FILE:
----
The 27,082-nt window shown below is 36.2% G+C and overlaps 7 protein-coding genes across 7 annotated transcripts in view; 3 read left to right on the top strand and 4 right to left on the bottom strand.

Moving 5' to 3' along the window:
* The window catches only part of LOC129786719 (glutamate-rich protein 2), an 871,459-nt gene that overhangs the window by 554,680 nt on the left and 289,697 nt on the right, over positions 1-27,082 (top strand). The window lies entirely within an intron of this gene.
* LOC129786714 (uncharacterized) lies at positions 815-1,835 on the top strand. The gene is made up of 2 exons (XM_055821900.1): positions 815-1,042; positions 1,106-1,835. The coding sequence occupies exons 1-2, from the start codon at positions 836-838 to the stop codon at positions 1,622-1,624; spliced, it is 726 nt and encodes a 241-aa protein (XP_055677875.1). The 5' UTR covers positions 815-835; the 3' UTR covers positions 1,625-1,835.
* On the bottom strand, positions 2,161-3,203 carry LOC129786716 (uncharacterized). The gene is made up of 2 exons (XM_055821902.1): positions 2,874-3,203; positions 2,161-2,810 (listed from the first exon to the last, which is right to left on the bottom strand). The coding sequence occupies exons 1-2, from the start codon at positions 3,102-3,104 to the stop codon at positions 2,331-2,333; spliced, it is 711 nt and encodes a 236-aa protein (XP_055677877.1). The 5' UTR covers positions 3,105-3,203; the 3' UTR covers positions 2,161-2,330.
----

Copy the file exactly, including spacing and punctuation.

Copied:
The 27,082-nt window shown below is 36.2% G+C and overlaps 7 protein-coding genes across 7 annotated transcripts in view; 3 read left to right on the top strand and 4 right to left on the bottom strand.

Moving 5' to 3' along the window:
* The window catches only part of LOC129786719 (glutamate-rich protein 2), an 871,459-nt gene that overhangs the window by 554,680 nt on the left and 289,697 nt on the right, over positions 1-27,082 (top strand). The window lies entirely within an intron of this gene.
* LOC129786714 (uncharacterized) lies at positions 815-1,835 on the top strand. The gene is made up of 2 exons (XM_055821900.1): positions 815-1,042; positions 1,106-1,835. The coding sequence occupies exons 1-2, from the start codon at positions 836-838 to the stop codon at positions 1,622-1,624; spliced, it is 726 nt and encodes a 241-aa protein (XP_055677875.1). The 5' UTR covers positions 815-835; the 3' UTR covers positions 1,625-1,835.
* On the bottom strand, positions 2,161-3,203 carry LOC129786716 (uncharacterized). The gene is made up of 2 exons (XM_055821902.1): positions 2,874-3,203; positions 2,161-2,810 (listed from the first exon to the last, which is right to left on the bottom strand). The coding sequence occupies exons 1-2, from the start codon at positions 3,102-3,104 to the stop codon at positions 2,331-2,333; spliced, it is 711 nt and encodes a 236-aa protein (XP_055677877.1). The 5' UTR covers positions 3,105-3,203; the 3' UTR covers positions 2,161-2,330.